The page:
Doctoral thesis: Board work is more affected by personal views than anticipated
In her doctoral thesis entitled “Individual perceptions of value and value creation: The human side of the board of directors of the entrepreneurial growth company” Mirja Kaarlela studies how board members bring their individual and personal approaches, frames of reference and worldview to any board situation and value creation.
“I approached board members of entrepreneurial growth companies to see how it is that they understand value and value creation. Often value is assumed to be financial, but I wanted to explore if there is more to it. In my study, I find that board members are individuals who, in fact, do think there is more to value than just monetary value. This would imply that we need to broaden our views on value and value creation towards new aspects”, Kaarlela says.
According to Kaarlela, it is often assumed that the workings of the board follow commonly acknowledged structures and content. And yet, the boards of entrepreneurial growth companies are serving and advising companies that are displaying unstructured, unconventional, more contemporary, even experimental ways of running a business, and in understanding the concept of value and value creation.
The study finds that board members express and speak about value in many ways. For example, for some, value is about their dreams and passion as well as emotions and energy in running a company. For another, value is created while openly interacting with another board member, sharing both successes and failures. One board member considers value created when she can immerse herself in the board work in ways in which there is room for reflection and personal growth. There is also the person who relies on conventional practices and boundaries as a way to create value.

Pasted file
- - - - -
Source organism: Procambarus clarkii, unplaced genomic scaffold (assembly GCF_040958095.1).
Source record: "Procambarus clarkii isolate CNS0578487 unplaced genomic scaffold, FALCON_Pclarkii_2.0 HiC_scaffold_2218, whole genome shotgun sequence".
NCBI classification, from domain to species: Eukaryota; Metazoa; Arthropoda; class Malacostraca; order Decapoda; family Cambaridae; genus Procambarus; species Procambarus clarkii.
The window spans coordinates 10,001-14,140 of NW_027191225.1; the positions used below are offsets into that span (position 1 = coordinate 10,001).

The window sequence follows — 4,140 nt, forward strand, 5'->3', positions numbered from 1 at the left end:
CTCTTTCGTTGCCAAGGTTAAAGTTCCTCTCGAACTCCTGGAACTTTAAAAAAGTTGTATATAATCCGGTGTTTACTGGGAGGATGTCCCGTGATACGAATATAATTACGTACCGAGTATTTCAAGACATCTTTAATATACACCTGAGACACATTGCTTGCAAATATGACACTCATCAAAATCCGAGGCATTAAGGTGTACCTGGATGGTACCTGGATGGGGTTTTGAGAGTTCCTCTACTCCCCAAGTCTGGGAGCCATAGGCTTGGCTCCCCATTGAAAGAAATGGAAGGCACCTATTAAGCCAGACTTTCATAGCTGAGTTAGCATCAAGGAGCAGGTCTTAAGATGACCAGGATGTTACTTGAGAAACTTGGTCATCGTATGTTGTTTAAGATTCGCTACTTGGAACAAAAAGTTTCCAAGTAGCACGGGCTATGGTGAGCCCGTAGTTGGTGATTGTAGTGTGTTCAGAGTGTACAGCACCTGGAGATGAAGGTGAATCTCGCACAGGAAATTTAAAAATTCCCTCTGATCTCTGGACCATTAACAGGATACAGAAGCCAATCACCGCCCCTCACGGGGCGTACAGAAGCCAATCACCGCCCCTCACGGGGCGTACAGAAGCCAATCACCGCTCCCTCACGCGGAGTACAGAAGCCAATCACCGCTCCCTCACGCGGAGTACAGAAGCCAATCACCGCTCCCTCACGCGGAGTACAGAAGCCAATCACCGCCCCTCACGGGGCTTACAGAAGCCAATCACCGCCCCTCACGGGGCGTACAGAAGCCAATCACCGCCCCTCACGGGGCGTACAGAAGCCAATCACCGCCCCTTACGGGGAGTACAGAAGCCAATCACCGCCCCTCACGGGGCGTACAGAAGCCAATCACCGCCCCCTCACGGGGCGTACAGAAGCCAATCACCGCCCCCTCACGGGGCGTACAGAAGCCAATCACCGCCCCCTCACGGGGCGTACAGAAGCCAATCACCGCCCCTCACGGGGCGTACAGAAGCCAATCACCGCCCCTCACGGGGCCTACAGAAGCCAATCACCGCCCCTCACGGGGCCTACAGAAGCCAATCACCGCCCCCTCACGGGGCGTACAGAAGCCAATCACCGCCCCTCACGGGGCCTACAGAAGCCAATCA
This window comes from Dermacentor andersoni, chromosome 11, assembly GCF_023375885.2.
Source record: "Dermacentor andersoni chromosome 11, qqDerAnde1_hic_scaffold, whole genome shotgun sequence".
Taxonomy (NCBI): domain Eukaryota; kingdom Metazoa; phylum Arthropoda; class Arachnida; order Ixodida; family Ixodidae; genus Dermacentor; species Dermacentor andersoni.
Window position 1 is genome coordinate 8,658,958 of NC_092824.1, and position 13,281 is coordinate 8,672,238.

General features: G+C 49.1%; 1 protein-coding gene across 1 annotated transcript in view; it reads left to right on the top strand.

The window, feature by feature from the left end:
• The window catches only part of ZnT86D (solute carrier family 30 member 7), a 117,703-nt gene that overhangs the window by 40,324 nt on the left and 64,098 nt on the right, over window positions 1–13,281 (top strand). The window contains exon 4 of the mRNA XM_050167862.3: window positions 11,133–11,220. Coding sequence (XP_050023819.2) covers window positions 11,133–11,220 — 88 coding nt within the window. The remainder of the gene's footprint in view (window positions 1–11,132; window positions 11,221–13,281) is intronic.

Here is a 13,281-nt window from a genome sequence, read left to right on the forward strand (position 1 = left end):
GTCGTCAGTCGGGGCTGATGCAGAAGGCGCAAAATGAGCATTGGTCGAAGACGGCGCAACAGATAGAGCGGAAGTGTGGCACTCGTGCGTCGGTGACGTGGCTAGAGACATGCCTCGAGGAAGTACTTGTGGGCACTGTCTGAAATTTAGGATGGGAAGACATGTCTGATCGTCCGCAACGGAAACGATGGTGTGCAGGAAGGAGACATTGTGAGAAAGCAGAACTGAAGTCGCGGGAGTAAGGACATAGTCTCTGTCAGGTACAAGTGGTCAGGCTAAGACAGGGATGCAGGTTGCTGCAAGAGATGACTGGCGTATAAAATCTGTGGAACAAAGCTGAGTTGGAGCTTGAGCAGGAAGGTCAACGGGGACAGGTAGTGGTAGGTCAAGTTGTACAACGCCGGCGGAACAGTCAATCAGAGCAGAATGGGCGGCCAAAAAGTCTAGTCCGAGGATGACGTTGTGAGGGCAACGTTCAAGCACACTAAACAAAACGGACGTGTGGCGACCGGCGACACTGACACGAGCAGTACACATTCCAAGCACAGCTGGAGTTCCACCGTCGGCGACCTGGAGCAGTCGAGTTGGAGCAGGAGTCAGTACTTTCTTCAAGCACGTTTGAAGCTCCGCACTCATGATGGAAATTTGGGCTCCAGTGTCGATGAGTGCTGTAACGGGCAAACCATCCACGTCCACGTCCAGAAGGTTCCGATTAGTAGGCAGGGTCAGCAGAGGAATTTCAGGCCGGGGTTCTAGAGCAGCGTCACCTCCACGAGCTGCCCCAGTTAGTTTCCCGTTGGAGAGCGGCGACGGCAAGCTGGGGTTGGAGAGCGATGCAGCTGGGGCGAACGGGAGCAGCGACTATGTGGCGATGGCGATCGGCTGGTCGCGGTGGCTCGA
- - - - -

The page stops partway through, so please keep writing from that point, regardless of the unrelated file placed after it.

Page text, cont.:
What seems meaningful and is shared with the interviewees, is the willingness and ability to engage in continuous re-learning, re-focusing and re-evaluation of your choices, reactions and decisions when interacting with others in a boardroom of entrepreneurial growth companies. Also, the various ways to understand value and value creation seem to evolve and mature, if attention is paid to them.
“In this ever present and overly connected economy, it would seem vital for anyone involved in board work of entrepreneurial growth companies to pay careful attention to default approaches and practices – are they really working and creating the kind of value intended. Asking questions and creating conversations around them generates awareness, purpose and transparency in board work”, Kaarlela concludes.
You can read the doctoral thesis in full here.
The event will be held virtually.
You can join the Teams meeting here. The link will go online at 12:00 noon on 7 May.
Mirja Kaarlela will be defending her doctoral thesis at 12:00 noon on 7 May 2021. The field of study is Entrepreneurship, Management and Organisation.
Opponent: Professor Silke Machold, University of Wolverhampton
Chair: Professor emeritus Martin Lindell, Hanken School of Economics